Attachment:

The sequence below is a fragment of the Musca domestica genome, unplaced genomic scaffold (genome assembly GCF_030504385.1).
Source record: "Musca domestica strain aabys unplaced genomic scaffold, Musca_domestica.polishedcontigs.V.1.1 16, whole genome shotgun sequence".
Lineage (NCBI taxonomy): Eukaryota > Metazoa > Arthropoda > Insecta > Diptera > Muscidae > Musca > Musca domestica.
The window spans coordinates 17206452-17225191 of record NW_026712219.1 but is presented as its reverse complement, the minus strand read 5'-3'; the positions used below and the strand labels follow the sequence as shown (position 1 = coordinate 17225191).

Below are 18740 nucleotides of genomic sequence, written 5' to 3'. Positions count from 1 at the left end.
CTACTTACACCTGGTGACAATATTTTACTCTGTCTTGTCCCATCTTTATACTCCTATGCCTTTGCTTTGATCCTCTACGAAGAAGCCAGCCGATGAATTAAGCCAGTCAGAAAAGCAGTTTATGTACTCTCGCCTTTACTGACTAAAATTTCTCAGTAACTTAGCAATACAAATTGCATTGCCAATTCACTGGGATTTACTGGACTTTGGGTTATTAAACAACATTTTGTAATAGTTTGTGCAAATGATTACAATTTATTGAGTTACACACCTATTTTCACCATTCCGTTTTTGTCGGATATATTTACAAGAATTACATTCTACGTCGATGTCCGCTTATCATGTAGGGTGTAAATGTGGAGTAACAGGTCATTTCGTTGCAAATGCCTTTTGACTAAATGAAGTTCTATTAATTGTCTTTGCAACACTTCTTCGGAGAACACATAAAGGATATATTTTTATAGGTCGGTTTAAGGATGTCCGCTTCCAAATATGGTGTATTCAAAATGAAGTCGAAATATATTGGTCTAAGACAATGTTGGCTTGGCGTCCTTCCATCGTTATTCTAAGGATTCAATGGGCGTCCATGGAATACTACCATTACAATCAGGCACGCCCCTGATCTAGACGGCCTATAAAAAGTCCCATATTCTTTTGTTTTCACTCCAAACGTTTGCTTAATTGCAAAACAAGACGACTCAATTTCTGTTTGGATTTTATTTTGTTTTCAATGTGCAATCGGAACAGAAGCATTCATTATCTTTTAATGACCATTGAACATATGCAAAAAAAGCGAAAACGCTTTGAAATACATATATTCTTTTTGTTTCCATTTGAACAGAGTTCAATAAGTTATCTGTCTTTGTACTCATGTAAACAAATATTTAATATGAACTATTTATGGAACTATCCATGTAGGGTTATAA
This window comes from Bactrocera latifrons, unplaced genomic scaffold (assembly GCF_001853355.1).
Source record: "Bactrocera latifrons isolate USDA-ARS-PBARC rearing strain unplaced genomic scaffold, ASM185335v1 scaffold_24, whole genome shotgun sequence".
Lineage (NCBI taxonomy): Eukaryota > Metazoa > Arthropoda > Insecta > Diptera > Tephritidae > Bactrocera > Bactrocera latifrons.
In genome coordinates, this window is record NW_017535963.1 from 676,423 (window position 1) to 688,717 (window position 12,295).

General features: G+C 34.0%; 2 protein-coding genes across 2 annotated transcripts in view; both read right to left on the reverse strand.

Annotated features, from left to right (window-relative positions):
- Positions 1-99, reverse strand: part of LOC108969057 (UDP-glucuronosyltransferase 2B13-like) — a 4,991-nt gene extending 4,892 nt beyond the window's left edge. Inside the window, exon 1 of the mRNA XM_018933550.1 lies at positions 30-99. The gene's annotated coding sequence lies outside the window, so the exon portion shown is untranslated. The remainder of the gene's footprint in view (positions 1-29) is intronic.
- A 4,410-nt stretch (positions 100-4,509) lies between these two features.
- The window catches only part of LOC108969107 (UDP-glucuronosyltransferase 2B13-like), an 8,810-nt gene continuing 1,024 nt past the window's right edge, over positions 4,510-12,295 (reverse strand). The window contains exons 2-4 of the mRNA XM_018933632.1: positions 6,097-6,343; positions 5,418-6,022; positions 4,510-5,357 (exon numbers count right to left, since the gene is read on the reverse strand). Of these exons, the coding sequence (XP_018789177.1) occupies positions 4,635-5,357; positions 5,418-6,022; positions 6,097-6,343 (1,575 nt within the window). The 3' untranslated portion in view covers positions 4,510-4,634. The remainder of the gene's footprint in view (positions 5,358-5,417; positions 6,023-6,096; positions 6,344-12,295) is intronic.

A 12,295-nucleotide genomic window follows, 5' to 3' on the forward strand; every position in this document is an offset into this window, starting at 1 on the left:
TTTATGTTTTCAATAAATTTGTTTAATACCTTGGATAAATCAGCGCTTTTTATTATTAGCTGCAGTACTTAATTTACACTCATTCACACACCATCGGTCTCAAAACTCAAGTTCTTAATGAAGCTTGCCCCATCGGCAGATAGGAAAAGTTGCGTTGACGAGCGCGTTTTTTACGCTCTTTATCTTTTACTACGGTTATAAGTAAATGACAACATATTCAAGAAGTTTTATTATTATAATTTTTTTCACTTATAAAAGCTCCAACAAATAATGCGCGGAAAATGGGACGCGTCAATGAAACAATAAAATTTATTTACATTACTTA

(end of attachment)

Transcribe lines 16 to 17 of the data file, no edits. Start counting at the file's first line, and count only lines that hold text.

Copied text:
A 12,295-nucleotide genomic window follows, 5' to 3' on the forward strand; every position in this document is an offset into this window, starting at 1 on the left:
TTTATGTTTTCAATAAATTTGTTTAATACCTTGGATAAATCAGCGCTTTTTATTATTAGCTGCAGTACTTAATTTACACTCATTCACACACCATCGGTCTCAAAACTCAAGTTCTTAATGAAGCTTGCCCCATCGGCAGATAGGAAAAGTTGCGTTGACGAGCGCGTTTTTTACGCTCTTTATCTTTTACTACGGTTATAAGTAAATGACAACATATTCAAGAAGTTTTATTATTATAATTTTTTTCACTTATAAAAGCTCCAACAAATAATGCGCGGAAAATGGGACGCGTCAATGAAACAATAAAATTTATTTACATTACTTA